Short-sellers and hedge funds, though sometimes shadowy, are often considered the smartest guys on Wall Street. They've done their homework and will bet their capital against the crowd. It's not the most popular way to go, but the rewards can be quite lucrative.

On Motley Fool CAPS, we've got our own brand of leading analysts who found the chinks in a company's armor and correctly called its fall. "Underdogs" are investors who earned 100 or more CAPS points by correctly predicting that one or more stocks would underperform the market.

Let's look at some of the recent calls these All-Star investors have made. Just as hedge fund operators don't always go short, we'll look at recent picks from Underdogs, no matter which way they've called them.


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Intrepid Potash (NYSE:IPI)





Visa (NYSE:V)





Ryland (NYSE:RYL)





Ultrashort Russell 2000 Proshares (NYSE:TWM)





Vulcan Materials (NYSE:VMC)



Not every short sale goes as planned, making shorting a very risky pursuit. Stock prices can be irrational longer than you have money to stay in the game. So don't use this as a list of stocks to sell or buy -- just a launching pad for further research.

Underdogs still wag their tails
The year to date hasn't been very kind to small-cap stocks, and we're only in February. The Russell 2000 index had its worst January ever. So far this year, it's down more than 15%, as measured by the iShares Russell 2000 ETF (NYSE:IWM). That plunge followed a dismal 2008, in which it lost 34% of its value! Investors are undoubtedly wondering what the rest of 2009 holds in store.

In their book Investing in Small-Cap Stocks, authors Christopher Graja and Elizabeth Ungar discuss the small-cap cycle, and how small-cap stocks continually go through periods of dominance and underperformance. To measure our current position in the cycle, Graja and Ungar compare the price-to-earnings ratio of the S&P 500 to that of the T. Rowe Price New Horizons Fund, a small-cap growth fund whose top holding is Henry Schein (NYSE:HSIC).

If the two P/E ratios were about equal, small caps would be oversold, and we might expect a period of overperformance to follow. If the New Horizons Fund posted about twice the index's P/E, it might signal an overheated small-cap market, and we could anticipate a fall. Today, New Horizons' forward P/E is 13.4, while that of the S&P is 13.1. Certainly, the small-cap fund's valuation exceeds that of the market, but not greatly enough to suggest the small caps are overvalued, either. In short, Fools might want to use caution when betting against a small-cap resurgence.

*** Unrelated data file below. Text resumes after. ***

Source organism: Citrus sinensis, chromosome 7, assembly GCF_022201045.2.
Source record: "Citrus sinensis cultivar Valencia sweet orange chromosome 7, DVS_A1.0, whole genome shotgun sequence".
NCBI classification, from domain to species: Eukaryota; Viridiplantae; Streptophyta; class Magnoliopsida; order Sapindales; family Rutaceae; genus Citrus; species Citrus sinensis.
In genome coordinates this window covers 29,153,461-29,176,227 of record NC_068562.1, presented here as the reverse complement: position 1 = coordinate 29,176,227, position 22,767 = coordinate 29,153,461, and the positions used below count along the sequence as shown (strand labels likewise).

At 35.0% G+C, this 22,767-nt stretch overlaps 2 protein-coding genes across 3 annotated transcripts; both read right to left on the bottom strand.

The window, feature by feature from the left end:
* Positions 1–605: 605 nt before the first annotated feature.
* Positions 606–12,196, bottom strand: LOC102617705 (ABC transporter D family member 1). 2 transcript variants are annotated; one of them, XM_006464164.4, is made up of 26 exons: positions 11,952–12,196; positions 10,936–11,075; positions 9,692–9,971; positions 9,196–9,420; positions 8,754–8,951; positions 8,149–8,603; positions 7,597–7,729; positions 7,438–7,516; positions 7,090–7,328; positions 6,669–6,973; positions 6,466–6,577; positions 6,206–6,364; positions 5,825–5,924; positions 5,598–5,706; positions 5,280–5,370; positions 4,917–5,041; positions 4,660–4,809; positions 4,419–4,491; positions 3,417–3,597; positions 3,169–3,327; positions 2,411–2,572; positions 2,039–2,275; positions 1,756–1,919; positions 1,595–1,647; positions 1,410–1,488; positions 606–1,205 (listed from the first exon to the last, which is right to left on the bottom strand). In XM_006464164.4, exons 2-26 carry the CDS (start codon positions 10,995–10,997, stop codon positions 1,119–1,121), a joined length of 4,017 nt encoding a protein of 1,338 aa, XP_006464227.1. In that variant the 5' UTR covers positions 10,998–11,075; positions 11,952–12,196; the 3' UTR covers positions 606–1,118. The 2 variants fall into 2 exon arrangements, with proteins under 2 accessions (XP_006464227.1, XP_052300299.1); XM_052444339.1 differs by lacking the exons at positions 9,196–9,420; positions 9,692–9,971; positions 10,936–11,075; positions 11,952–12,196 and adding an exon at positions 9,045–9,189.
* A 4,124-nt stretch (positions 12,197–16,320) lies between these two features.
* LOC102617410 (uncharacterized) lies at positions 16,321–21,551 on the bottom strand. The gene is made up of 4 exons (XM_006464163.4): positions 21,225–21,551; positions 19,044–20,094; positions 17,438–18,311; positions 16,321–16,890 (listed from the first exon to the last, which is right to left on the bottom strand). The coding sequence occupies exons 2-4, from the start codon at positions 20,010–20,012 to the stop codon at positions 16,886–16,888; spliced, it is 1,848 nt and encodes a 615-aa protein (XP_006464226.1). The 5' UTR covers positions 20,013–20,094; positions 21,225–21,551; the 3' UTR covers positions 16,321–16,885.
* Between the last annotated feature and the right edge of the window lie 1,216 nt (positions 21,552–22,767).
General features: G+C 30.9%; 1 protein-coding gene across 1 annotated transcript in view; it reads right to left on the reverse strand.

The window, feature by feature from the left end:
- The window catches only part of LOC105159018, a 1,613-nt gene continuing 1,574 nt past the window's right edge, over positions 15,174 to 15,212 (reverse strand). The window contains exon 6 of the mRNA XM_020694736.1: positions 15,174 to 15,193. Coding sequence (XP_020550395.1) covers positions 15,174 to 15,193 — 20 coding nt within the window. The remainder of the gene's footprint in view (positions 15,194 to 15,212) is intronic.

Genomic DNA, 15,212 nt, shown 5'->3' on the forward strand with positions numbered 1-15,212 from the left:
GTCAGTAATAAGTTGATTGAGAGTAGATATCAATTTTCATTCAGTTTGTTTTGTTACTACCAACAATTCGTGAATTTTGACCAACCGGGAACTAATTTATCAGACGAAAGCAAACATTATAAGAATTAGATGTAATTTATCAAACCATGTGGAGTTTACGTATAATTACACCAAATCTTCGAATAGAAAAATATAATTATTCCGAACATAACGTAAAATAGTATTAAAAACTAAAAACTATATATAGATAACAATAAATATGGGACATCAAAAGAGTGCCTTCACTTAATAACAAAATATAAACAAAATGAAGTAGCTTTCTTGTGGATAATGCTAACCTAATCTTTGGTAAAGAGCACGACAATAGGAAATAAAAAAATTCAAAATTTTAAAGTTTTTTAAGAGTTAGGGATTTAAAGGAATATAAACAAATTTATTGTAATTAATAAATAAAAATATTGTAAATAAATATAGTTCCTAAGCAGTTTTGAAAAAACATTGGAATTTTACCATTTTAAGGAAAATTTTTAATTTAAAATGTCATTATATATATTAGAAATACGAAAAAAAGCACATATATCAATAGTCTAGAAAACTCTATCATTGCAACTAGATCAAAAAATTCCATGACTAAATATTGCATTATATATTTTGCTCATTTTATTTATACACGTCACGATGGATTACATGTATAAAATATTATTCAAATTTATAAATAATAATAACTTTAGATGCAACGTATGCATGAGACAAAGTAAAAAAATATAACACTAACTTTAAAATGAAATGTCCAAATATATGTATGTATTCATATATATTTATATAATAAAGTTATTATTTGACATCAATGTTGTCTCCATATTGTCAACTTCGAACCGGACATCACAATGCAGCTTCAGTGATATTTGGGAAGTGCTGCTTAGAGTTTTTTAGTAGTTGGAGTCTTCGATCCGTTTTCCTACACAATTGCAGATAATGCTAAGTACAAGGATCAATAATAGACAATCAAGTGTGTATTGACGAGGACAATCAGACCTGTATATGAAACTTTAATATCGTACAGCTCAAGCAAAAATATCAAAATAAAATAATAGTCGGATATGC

The Ultrashort Russell 2000 ETF intends to do just that, however. It seeks daily investment results corresponding to twice the inverse of the daily performance of its index. As such, we certainly wouldn't want to make this a long-term holding in our portfolios. These "ultrashort" ETFs' volatility, and the fees associated with ETF trading, don't make them the best investment vehicles for all investors.

There's no need to fear...
Underdogs shine brightest when their backs are to the wall. Still, it takes more than a few All-Star picks and a quick paragraph to make buy or sell decisions. Start your own research on these stocks on Motley Fool CAPS, where your opinion can still save the day. While there, you can read a company's financial reports, scrutinize key data and charts, and examine the comments your fellow investors have made, all from a stock's CAPS page.

Vulcan Materials is a Motley Fool Inside Value pick. Try any of our Foolish newsletter services free for 30 days.

Fool contributor Rich Duprey does not have a financial position in any of the stocks mentioned in this article. You can see his holdings here. The Motley Fool's disclosure policy's wag is worse than its woof.